Multilocus sequence typing of Xylella fastidiosa isolated from olive affected by "olive quick decline syndrome" in Italy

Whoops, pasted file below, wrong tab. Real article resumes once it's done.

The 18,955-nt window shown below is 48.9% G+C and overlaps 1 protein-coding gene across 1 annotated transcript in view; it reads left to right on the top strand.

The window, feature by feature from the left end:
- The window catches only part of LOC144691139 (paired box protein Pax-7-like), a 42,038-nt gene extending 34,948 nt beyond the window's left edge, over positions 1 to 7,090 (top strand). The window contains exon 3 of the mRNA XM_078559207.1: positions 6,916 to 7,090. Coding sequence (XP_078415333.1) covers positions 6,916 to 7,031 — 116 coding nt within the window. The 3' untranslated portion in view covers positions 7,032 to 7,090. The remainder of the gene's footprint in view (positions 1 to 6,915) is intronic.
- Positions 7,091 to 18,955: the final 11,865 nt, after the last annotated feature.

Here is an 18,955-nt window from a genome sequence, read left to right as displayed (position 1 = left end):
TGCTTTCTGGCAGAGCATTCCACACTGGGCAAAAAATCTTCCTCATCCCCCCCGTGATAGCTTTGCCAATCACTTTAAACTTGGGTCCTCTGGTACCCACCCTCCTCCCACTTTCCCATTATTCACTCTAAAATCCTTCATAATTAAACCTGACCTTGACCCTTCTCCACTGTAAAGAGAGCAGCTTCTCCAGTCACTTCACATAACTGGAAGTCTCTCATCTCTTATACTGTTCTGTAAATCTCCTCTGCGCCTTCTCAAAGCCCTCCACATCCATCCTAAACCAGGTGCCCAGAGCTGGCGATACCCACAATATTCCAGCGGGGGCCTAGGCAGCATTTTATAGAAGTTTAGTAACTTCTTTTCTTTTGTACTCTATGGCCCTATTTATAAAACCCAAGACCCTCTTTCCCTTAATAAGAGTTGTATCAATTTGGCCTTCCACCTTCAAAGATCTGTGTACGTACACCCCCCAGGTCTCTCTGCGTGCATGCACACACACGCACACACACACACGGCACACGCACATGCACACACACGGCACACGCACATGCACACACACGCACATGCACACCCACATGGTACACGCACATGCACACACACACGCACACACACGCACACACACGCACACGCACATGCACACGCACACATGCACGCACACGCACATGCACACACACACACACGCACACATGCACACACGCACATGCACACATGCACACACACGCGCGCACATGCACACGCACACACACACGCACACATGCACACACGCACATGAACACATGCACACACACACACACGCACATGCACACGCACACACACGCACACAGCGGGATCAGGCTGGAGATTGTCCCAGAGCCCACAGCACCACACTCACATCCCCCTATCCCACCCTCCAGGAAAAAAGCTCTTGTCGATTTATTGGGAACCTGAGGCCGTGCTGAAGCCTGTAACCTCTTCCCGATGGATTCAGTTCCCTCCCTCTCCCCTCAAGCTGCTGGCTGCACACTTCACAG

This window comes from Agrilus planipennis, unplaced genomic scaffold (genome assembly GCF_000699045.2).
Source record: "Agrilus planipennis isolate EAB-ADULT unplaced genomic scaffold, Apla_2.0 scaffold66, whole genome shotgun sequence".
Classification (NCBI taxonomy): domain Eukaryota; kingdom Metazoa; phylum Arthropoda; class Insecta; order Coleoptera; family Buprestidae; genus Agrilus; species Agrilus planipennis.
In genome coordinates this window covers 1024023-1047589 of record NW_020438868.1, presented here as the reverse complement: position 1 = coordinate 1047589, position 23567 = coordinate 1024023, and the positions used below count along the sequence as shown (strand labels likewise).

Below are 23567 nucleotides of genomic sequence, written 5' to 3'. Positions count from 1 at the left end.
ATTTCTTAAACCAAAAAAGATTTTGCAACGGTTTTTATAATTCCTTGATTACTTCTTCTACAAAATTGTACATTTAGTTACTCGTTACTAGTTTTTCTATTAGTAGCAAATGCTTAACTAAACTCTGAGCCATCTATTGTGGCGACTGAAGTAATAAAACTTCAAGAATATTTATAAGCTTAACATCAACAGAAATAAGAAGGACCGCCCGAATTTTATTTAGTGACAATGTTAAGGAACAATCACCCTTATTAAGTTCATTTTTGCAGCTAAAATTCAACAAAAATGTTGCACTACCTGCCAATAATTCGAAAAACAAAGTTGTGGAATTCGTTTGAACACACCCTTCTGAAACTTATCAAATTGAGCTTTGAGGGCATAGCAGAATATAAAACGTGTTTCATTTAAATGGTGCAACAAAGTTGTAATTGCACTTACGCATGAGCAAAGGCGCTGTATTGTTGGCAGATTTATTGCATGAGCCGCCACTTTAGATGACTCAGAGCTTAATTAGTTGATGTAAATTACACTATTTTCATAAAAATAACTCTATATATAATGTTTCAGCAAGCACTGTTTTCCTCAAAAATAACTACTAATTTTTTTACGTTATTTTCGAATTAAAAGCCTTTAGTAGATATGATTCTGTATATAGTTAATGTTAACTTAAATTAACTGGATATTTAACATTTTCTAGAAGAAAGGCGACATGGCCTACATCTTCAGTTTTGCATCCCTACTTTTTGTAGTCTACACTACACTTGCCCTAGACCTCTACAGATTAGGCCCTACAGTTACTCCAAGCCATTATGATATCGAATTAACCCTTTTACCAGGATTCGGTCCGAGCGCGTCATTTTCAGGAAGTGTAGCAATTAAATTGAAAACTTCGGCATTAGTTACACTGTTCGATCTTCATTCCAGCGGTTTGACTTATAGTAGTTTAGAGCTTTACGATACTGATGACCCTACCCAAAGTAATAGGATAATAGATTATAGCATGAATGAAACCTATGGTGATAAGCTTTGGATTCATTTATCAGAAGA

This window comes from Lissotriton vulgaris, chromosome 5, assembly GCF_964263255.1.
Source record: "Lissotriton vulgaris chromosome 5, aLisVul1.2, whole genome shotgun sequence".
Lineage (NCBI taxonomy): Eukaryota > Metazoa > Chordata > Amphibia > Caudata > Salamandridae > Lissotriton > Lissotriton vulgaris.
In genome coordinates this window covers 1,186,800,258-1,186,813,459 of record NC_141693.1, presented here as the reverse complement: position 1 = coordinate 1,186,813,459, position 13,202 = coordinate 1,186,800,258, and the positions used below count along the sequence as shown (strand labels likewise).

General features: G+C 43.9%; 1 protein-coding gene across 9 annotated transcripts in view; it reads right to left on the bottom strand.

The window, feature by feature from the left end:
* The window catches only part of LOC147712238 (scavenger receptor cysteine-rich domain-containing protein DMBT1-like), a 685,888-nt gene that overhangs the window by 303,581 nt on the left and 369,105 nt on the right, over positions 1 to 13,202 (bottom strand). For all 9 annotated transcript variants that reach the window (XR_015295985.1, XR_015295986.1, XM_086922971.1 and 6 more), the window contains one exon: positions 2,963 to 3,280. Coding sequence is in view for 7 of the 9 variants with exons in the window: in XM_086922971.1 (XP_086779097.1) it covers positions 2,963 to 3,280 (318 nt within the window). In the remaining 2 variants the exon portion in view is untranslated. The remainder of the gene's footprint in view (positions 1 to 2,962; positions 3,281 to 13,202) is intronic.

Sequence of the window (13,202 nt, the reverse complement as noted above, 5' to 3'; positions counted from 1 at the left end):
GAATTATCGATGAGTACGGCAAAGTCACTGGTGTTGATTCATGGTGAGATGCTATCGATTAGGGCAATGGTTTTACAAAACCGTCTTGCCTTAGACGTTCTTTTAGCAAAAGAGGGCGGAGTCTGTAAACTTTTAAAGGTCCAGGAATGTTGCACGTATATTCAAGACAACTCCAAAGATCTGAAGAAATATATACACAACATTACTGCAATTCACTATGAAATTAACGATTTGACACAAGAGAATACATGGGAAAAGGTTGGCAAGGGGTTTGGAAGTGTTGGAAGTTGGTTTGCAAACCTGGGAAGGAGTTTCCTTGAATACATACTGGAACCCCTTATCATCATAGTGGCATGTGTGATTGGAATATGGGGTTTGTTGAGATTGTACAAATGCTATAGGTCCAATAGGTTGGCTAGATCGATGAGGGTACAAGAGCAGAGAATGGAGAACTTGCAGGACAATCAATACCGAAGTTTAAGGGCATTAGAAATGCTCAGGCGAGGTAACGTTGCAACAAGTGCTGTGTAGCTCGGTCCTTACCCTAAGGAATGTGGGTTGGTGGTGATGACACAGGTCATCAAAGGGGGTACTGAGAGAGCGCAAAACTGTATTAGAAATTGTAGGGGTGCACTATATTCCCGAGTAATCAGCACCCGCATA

The recent finding of Xylella fastidiosa (Xf) in olive trees in southern Italy, the scanty molecular information on this bacterium and its association with the olive quick decline syndrome (OQDS) prompted the necessity to isolate and acquire more genetic data on the type of strain present in that region. For the first time, the bacterium was isolated from infected olive on culture media. Genetic information were obtained through genomic comparison with other subspecies or strains. The sequences of thirteen genes from its genome, comprising seven housekeeping genes (leuA, petC, lacF, cysG, holC, nuoL and gltT) usually used in multilocus sequence typing (MLST) systems, and six genes involved in different biochemical functions (RNA Pol sigma-70 factor, hypothetical protein HL, 16S rRNA, rfbD, nuoN, and pilU), were analyzed. The sequences of the biochemical function genes were explored individually to study the genetic structure of this bacterium, while the MLST genes were linked together into one concatameric sequence (4161 bp long) to increase the resolution of the phylogenetic analysis when compared with Xf strains previously reported. Sequence analyses of single genes showed that the Xf olive strain is distinct from the four previously defined taxons (Xf subsp. fastidiosa, Xf subsp. multiplex, Xf subsp. sandyi and Xf subsp. pauca) with a dissimilarity rate that reached 4%. In particular, Xf from olive shared the greatest identity with the strain "9a5c" (subsp. pauca), but was nevertheless distinct from it. Similarly, the MLST based on concatameric sequences confirmed the genetic variance of Xf from olive by generating a novel sequence type profile (ST53). Phylogenetic tree analyses showed that Xf from olive clustered in one clade close to subspecies pauca (strains "9a5c" and "CVC0018"), but was nevertheless distinct from them. These results indicate molecular divergence of this olive bacterium with all other strains yet reported.